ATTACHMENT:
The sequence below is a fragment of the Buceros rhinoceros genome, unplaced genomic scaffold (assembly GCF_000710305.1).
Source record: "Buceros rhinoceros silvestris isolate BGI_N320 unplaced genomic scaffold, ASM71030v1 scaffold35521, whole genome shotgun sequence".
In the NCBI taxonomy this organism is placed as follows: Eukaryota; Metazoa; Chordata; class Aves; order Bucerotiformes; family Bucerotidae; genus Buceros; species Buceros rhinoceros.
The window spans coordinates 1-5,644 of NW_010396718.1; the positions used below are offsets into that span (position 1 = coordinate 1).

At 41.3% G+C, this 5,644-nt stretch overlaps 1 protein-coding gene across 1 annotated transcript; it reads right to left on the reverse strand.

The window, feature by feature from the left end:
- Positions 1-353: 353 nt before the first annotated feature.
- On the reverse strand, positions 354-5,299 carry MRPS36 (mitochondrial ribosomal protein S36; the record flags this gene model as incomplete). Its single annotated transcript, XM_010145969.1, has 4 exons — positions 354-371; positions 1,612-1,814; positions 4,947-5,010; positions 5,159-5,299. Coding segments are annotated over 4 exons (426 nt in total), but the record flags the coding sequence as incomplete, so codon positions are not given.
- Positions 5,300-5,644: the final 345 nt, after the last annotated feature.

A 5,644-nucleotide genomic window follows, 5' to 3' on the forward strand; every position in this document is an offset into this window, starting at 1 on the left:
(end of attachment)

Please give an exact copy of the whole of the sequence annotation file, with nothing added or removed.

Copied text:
The sequence below is a fragment of the Buceros rhinoceros genome, unplaced genomic scaffold (assembly GCF_000710305.1).
Source record: "Buceros rhinoceros silvestris isolate BGI_N320 unplaced genomic scaffold, ASM71030v1 scaffold35521, whole genome shotgun sequence".
In the NCBI taxonomy this organism is placed as follows: Eukaryota; Metazoa; Chordata; class Aves; order Bucerotiformes; family Bucerotidae; genus Buceros; species Buceros rhinoceros.
The window spans coordinates 1-5,644 of NW_010396718.1; the positions used below are offsets into that span (position 1 = coordinate 1).

At 41.3% G+C, this 5,644-nt stretch overlaps 1 protein-coding gene across 1 annotated transcript; it reads right to left on the reverse strand.

The window, feature by feature from the left end:
- Positions 1-353: 353 nt before the first annotated feature.
- On the reverse strand, positions 354-5,299 carry MRPS36 (mitochondrial ribosomal protein S36; the record flags this gene model as incomplete). Its single annotated transcript, XM_010145969.1, has 4 exons — positions 354-371; positions 1,612-1,814; positions 4,947-5,010; positions 5,159-5,299. Coding segments are annotated over 4 exons (426 nt in total), but the record flags the coding sequence as incomplete, so codon positions are not given.
- Positions 5,300-5,644: the final 345 nt, after the last annotated feature.

A 5,644-nucleotide genomic window follows, 5' to 3' on the forward strand; every position in this document is an offset into this window, starting at 1 on the left: